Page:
Most of the time, its the world. Its not the story that matters, or the inflections we see as jokes. Or any of that when I watch a movie.
Most of the time it is the trill of entering another universe. A different cosmology where the forces that drive souls are different from the one I have chosen to live in. Its especially rewarding when I know that the cosmos was real so far as the filmmakers are concerned. So, for instance I like those films from radical Christians about fighting the devil in the end times, because the film itself is part of that battle for them.
I like watching films from the US side of the cold war, where impending and nearly certain brimstone was expected from an evil empire, the science stolen, with agents still among us.
And I like watching these German mountain films. All the ones I mention are generally insipid, but the filmcraft of these in terms of the visuals is competent and sometimes interesting. For instance in this one there is a remarkable I will go so far as to say unforgettable visual of the villagers rousing in the night for rescue. The scene is of dozens of men with spectacular torches (they called them pitch torches) weaving through snow hollows in a sort of swooshy haunt. But that's visual froth on the beer.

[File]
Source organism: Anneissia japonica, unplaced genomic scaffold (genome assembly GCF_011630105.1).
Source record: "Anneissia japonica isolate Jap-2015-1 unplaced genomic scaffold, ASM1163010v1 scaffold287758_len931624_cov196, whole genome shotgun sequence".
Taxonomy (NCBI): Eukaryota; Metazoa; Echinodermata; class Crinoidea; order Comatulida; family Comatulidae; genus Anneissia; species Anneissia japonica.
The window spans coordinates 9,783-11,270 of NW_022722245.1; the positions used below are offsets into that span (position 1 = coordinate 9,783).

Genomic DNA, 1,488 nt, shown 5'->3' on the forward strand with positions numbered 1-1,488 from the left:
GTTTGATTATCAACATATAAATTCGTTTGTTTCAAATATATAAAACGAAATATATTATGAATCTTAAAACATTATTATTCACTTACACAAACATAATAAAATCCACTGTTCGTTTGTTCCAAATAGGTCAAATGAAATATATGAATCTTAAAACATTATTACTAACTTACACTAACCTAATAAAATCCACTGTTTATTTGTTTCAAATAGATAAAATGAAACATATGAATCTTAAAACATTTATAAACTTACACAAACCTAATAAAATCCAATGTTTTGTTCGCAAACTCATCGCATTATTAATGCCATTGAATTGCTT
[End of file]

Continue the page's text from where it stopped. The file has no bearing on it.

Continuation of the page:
What we have here is a strange association of nature with place, of purpose with nature and of love as a sort of purpose. One can readily see how this world could support a notion of global destiny, and in fact one can see how close it is to the cosmos of Polish Jews and see why the threat seemed so real. You can even trace it through the cinematic career of one remarkable woman, Leni, who evolved through the mystery of place to the mystery of the body. The natural body, using a very specific notion of "nature."
But for someone like me, a cosmological tourist, a collector of abstracted curios, this one in Leni's chain is the most jarring because it has the strongest pulse. You hardly notice the woman. Its all mountain blood.
Ted's Evaluation -- 3 of 3: Worth watching.
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